Even before Raffles landed here and chalked out his plans, Singapore was a hodgepodge of different people, so typical for a port city. But for all its divisions, there are numerous signs of fusion. We saw a mosque with Victorian architecture, a Buddhist temple, a temple to Shiva and a methodist church, all within five minutes walk of each other. There are also places where you feel as if you are in truly international waters. The incredibly cheap and delicious hawker centres offer food from all of the local cultures, as well as a few items that have grown from a variety of influences but are truly Singaporean. The fried carrot cake, which is something between an omelette and a cake; a delicious snack served with spicy sauce and sprinkled with spring onions. Or chilli crab, or laksa, for some spicy coconut-infused seafood. There’s also fish head curry, which seems to have a variety of influences. Suddenly it doesn’t seem quite so disparate after all.
The Singapore skyline
In the glitzy area of Marina Bay, there seems to be so much modernity it’s hard to pick out origins and difference. The towering Skytrees and the enormous Singapore Flyer (which dwarfs the London Eye) make the city seem more of a playground for all things shiny. Nowhere is this more true than on the island of Sentosa, that feels more like a giant theme park than anything else – in between hanging off a giant zipwire, hurtling round a roller coaster or gazing at enormous rays in the aquarium. Here is something for everyone. Likewise further out of the city, the various zoos and safaris are world class experiences, wherever you’re from. Nowhere have I seen monkeys swinging overhead as I walk by, or lizards and lemurs crossing the path in front of me. I’m pretty sure the appreciation of a baby orang-utan is universal.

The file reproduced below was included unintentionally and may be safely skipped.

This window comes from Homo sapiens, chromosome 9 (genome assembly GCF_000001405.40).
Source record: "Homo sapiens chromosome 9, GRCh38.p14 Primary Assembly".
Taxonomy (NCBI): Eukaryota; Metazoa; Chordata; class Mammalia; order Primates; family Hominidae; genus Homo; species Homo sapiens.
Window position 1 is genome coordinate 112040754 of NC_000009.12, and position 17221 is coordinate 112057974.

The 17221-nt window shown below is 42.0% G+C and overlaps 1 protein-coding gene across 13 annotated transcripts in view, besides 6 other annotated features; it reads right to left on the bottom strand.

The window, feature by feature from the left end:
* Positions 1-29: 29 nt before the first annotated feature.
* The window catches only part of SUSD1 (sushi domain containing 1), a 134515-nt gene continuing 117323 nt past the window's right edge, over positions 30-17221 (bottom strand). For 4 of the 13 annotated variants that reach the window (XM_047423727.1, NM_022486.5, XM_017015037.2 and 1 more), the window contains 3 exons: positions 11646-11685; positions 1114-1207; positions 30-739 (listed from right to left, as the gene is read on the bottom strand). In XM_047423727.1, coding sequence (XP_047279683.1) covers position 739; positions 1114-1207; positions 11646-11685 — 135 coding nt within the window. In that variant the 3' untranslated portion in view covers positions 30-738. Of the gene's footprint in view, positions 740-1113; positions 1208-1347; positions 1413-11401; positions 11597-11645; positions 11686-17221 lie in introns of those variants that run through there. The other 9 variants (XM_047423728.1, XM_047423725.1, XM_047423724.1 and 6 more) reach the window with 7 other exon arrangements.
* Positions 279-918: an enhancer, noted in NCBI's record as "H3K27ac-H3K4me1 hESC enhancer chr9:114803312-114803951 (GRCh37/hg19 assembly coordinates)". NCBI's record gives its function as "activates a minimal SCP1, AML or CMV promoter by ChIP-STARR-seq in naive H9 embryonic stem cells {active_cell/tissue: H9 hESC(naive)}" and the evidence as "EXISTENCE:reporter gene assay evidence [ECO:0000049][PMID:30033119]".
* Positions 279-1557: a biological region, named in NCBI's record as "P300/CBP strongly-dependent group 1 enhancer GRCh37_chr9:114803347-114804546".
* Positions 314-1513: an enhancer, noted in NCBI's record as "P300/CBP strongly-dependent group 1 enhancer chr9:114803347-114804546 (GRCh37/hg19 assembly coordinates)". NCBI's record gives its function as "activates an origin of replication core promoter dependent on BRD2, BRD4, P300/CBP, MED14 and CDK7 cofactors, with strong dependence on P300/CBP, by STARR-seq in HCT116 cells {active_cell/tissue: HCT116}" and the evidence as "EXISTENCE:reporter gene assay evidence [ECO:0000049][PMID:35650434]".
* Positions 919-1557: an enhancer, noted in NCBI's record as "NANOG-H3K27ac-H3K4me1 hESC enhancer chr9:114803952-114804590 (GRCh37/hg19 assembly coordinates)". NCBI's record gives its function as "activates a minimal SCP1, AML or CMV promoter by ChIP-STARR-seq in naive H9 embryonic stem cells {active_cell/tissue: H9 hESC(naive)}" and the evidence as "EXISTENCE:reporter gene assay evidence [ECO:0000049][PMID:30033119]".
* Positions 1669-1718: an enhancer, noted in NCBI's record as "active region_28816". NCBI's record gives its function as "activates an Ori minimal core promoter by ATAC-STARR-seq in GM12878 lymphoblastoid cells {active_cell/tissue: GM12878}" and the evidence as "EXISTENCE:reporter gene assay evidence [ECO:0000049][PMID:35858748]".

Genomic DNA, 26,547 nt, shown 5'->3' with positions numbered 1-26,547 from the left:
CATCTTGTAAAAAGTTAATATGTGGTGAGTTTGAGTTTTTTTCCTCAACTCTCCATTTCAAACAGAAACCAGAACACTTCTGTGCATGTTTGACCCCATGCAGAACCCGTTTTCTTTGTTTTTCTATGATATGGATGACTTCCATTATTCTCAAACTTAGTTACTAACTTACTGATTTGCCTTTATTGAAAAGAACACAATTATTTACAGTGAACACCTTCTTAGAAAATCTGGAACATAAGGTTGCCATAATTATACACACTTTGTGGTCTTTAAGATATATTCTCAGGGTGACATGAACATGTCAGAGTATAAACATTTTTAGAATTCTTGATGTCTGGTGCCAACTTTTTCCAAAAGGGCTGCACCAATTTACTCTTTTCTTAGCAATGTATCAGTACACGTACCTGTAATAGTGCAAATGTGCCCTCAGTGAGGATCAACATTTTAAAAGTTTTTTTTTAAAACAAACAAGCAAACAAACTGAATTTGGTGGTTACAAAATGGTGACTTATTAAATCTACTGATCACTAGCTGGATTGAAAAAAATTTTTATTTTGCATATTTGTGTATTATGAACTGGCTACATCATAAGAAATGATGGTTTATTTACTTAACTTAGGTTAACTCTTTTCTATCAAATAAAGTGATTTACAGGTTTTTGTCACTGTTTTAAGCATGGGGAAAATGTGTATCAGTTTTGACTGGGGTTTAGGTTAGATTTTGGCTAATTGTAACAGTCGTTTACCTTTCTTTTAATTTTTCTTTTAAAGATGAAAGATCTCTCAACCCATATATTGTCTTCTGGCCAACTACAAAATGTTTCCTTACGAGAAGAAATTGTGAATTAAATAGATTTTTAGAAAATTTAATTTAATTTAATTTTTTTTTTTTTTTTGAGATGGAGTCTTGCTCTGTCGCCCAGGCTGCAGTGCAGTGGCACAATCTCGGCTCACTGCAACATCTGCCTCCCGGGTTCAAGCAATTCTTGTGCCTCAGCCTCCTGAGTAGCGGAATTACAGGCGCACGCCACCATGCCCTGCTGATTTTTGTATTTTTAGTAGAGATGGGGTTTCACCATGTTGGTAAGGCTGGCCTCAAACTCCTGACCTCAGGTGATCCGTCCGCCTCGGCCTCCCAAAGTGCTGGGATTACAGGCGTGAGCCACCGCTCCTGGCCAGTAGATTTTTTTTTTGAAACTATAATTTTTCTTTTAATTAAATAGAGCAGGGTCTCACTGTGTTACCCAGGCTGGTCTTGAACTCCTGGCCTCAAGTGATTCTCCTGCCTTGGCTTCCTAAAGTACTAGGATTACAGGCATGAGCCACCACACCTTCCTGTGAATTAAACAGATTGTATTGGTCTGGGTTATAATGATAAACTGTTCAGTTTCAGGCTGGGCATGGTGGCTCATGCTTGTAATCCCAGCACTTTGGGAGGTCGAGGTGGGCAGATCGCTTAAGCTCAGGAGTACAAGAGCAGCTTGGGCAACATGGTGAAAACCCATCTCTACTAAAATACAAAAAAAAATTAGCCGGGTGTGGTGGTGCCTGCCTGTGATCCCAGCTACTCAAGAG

A close-up animal encounter
Of course, there are elements of tension. As with any area with immigration, there are fears touted around issues of housing, jobs and preferential treatment. Most announcements are in English and Mandarin only, which must make other local language speakers feel isolated. Despite its status as a cosmopolitan haven, it is far behind in its legislation and attitudes towards LGBTQ+.
Integration is pitched as the key aim for many in our modern world. With so much suspicion and hatred lurking underneath the most tolerant of cultures, finding ways to live harmoniously has never been more important. But it doesn’t have to mean a flat amalgamation, a weakening or abandonment of traditions, in order for it to be successful.
Something for everyone?
In Singapore, it feels as though certain parts are kept separate, and special, but there is an overall sense of shared identity. Each person has the opportunity to stretch their cultural legs (although with a population density of nearly 8000 per square kilometre, not very far) while still taking a stroll over to see how others are doing things. This, surely, is what successful integration looks like.
As for my daughter, only time will tell. She will have a much broader experience of language and cultural background than I had growing up. How she decides to navigate that, and where she wants to locate herself in the world, will be her decision. But that doesn’t mean she has to be a stranger to me. We can find our own points of contact, our own version of integration within the city state of our home.